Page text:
death_cafe_corvalis_jon_dorbolo_88x31generalTake one of the best silent films ever made – add a custom contemporary soundtrack played live by professional symphony musicians – stage the showing of the film and the musicians in the location where it was produced on the evening of the 90th anniversary of it’s debut – and you get a once-in-a-lifetime event of rare quality.

Saturday August 13, 2016 was the 90th year since the debut of Buster Keaton’s The General in 1926.  The Hollywood Theater of Portland Oregon teamed with the Cottage Grove Historical Society for the showing which launched a tour of showings with the live soundtrack.

Aoife Rose and I toted lawn chairs to join a few hundred film enthusiasts in the Cottage Grove Bohemia park to watch and listen as the magic unfolded in the sultry summer night.  I met people from Los Angeles and New York who travelled to Cottage Grove for this event.  They certainly got their worth out of theiraageneral1a adventure.

The General is a story based on a historical event known as The Great Locomotive Chase which occurred when Union spies stole a train from the Confederate army in Georgia to ride North sabotaging bridges, telegraph wires, and infrastructure in their path.  Drama ensued as the Confederate army pursued the Union spies for 87 miles.

Buster Keaton wrote and directed The General (1926) as a retelling of that railroad battle, with himself as the main character who haplessly becomes ensnared in the struggle and must call on all his courage and loyalty to save the day.

Much of the film was shot in Cottage Grove Oregon – especially the climactic train and bridge collapse.  The town of Cottage Grove is proud of it’s film heritage with includes Stand By Me, Animal House, and Emperor of the North.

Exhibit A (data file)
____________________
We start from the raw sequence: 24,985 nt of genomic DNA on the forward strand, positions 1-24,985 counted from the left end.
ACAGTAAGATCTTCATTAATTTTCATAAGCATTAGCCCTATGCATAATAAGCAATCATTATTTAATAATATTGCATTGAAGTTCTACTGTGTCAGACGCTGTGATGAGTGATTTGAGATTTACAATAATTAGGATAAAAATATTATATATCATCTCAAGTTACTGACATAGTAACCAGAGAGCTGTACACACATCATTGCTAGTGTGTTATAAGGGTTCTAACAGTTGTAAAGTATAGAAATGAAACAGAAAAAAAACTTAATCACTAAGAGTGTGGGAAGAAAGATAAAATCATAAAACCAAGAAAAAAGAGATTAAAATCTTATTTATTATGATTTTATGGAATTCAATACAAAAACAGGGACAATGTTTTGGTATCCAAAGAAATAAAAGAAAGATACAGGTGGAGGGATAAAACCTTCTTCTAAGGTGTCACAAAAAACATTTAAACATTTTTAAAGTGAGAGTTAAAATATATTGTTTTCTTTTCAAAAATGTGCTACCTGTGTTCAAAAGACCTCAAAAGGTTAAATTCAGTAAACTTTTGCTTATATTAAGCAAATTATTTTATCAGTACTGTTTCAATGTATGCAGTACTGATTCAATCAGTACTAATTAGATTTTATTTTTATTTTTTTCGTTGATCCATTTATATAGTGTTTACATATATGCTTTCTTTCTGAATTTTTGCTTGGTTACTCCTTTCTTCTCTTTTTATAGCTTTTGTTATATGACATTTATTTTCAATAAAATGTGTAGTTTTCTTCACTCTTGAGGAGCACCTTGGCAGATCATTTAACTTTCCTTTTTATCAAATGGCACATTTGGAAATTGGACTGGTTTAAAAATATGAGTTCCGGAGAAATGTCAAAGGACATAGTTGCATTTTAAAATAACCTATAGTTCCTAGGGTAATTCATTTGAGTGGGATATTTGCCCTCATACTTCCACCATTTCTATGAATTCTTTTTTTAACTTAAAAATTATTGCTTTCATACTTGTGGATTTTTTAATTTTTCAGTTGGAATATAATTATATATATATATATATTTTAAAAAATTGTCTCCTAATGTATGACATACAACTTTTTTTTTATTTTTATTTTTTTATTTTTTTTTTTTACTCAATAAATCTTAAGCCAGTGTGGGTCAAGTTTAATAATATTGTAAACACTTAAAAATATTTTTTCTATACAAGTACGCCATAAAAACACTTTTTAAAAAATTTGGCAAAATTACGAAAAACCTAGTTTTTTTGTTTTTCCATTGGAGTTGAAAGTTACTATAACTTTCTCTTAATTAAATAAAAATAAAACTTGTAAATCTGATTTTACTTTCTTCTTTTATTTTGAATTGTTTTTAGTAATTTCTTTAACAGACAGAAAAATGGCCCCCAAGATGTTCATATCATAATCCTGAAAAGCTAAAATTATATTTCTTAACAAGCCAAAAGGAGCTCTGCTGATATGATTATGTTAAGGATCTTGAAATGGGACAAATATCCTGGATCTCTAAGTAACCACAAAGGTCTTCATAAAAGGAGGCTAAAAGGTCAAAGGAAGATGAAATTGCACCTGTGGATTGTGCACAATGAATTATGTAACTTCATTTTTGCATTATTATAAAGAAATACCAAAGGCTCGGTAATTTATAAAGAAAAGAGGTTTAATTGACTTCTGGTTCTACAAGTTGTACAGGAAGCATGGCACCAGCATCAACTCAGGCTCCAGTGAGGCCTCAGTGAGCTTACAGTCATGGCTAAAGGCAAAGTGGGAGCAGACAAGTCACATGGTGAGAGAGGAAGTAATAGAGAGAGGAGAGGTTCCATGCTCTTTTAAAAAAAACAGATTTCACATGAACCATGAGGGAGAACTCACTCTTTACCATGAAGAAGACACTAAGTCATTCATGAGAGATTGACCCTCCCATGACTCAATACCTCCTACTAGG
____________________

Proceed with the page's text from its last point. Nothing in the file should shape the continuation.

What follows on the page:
While not received well in Keaton’s day, The General has become recognized as one of the best silent films and has been heralded by film critic Roger Ebert as Keaton.-The-General.-Bridge-2one of top 10 movies ever made and ranked 18th on the American Film Institute’s 100 Best American Movies.

The charm of The General for contemporary audiences is in how effectively the silent film may be in telling a story.  Many movies with multi-million dollar budgets and astonishing visual effects don’t come close to the direct emotional impact that comes from Keaton’s masterpiece.

Even more affective was viewing The General accompanied by an original soundtrack played live by the composer and ensemble.  Mark Orton’s composition is uniquely charming from any musical standard.  The music is great and is well worth listening to a la carte.  When paired with the film action, the musical art is enthralling.

Orton emphasized the challenges in composing and performing in synch with a film.  A solo performer on piano or organ can improvise with the film to Buster_Keaton_The_General-train-e1412290735360accentuate moments.  The ensemble, by contrast, must stay in synch and so the score and performance has to be precise so as not to be discontinuous with the visuals.  To my ear and eye every moment was optimal.

You will likely have to wait until the centennial of The General in 2026 to catch the next film-live-soundtrack-outdoor showing.  I advise that it is worth doing and I plan to be there.

Until then, purchase a DVD of The General with Orton’s soundtrack from the Cottage Grove Historical Society.  When it comes to film/art, it does not get better than this.